The 7th annual Undergraduate Research Symposium attracted nearly 350 students from all five undergraduate colleges and the School of Film and TV. Among the presenters were Ariana Sturr, a studio arts major, and Brea Hammonds, a theater arts and communication studies major.
Sturr, a senior with an emphasis in photography, is profoundly interested in humanity’s relationship with the natural world. A Northern California local, Sturr notes that she was inspired to create an art project titled “Earth Tones” after going on a backpacking trip through Yellowstone National Park and witnessing how the park’s thermal pools and hot springs are changing colors due to human pollution and trash. “I was blown away by this natural sacred space,” she said.
The art project, which “explores our evolving perceptions of nature at this time of environmental crisis,” featured sculptures, photos and installation work, and was part of a previous art show. For the fine arts portion of the symposium, she presented photos and a handmade book that summed up the show and her thoughts about the project. “It’s physical documentation of everything that went into the show and even the reception and my reflection on it,” says Sturr.
Clinical assistant professor Erik Benjamins notes that Sturr’s efforts to explore every facet of her project and the initial showing is a “professional reality” – working artists now have to be able to cover a wide range of mediums, and Sturr, who explored photography, sculpture and self-publishing in “Earth Tones,” did all of that with one project. “The fact that she’s going an extra step to explore the show after the fact is great,” he says.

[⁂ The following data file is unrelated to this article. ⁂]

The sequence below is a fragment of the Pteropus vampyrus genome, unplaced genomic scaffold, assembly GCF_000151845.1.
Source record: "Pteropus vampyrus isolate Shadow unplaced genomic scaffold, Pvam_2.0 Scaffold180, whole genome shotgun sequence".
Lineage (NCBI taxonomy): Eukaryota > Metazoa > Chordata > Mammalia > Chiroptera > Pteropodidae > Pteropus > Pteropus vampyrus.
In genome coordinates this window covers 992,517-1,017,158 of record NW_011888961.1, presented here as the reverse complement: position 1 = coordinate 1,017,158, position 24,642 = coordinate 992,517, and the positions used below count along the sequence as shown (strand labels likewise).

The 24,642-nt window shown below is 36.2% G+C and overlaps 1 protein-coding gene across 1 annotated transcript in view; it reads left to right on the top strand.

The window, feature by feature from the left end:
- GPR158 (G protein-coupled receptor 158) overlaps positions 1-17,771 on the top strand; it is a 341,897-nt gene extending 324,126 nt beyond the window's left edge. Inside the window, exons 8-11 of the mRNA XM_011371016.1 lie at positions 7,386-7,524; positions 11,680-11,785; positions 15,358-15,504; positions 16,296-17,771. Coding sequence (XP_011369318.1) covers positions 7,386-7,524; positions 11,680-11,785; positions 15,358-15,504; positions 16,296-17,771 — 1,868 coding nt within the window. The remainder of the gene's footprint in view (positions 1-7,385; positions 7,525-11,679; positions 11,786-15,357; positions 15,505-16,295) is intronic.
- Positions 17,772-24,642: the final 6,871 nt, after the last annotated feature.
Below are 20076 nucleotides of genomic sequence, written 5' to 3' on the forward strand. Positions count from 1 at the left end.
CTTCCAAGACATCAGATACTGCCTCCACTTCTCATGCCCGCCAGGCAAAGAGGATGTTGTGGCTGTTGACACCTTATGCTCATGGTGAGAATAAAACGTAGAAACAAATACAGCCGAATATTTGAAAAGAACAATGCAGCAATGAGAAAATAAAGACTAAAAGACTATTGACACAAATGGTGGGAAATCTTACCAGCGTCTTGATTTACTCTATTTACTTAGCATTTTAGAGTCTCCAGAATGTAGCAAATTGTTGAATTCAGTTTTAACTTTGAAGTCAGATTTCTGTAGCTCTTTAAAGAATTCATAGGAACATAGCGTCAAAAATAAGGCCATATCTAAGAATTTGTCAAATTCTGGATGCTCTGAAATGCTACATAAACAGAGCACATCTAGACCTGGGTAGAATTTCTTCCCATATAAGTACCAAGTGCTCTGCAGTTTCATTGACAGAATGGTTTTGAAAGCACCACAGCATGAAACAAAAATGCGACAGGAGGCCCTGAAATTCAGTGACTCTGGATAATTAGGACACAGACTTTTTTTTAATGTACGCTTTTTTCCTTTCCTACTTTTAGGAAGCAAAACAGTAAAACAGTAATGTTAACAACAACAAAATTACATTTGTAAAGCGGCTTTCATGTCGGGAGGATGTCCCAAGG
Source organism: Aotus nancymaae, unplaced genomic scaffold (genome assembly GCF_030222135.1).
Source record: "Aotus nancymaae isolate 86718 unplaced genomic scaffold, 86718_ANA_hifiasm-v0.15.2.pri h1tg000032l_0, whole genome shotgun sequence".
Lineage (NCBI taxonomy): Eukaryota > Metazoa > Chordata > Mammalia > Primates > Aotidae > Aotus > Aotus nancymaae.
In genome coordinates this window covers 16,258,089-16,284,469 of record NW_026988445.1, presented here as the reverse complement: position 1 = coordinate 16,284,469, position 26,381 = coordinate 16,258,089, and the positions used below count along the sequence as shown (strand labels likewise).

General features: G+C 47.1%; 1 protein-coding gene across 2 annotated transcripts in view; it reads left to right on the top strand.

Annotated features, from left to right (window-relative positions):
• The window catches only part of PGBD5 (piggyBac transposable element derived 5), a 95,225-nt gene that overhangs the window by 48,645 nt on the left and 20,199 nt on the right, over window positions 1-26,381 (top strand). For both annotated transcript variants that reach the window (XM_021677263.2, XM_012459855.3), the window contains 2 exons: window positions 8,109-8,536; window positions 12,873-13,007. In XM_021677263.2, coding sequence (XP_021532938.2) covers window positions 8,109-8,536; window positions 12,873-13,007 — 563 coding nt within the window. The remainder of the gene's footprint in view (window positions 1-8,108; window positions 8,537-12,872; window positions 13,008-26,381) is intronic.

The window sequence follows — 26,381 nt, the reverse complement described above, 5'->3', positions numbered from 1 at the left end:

Hammonds, a junior, used her writing talents and communication skills to examine the complicated and controversial issues faced on a daily basis by college students on campuses throughout the country. Hammonds wrote and directed a play for the New Works Festival last spring that “explores racism on college campuses with a sense of humor.” The play, which was also featured as part of the 47th annual Kennedy Center American College Theater Festival, covers a facet of racism – how to discuss race, racism and racist terms on a college campus environment – that isn’t commonly examined. “It’s something that I don’t see being discussed in plays, on TV or by the media. So I wanted to use my arena that I have at LMU to discuss it,” she said.
Hammonds notes that the play – she acted part of the play for the symposium – taught her a lot about writing and human nature. “It allowed me to understand people more,” she said, noting that the piece allowed her to analyze racism from a variety of different perspectives.
“It taught me a lot about myself as a writer,” she said, adding that she originally sought out the theatre arts because she loved acting, but this project has helped her to develop a new passion. “I found a new love for writing.”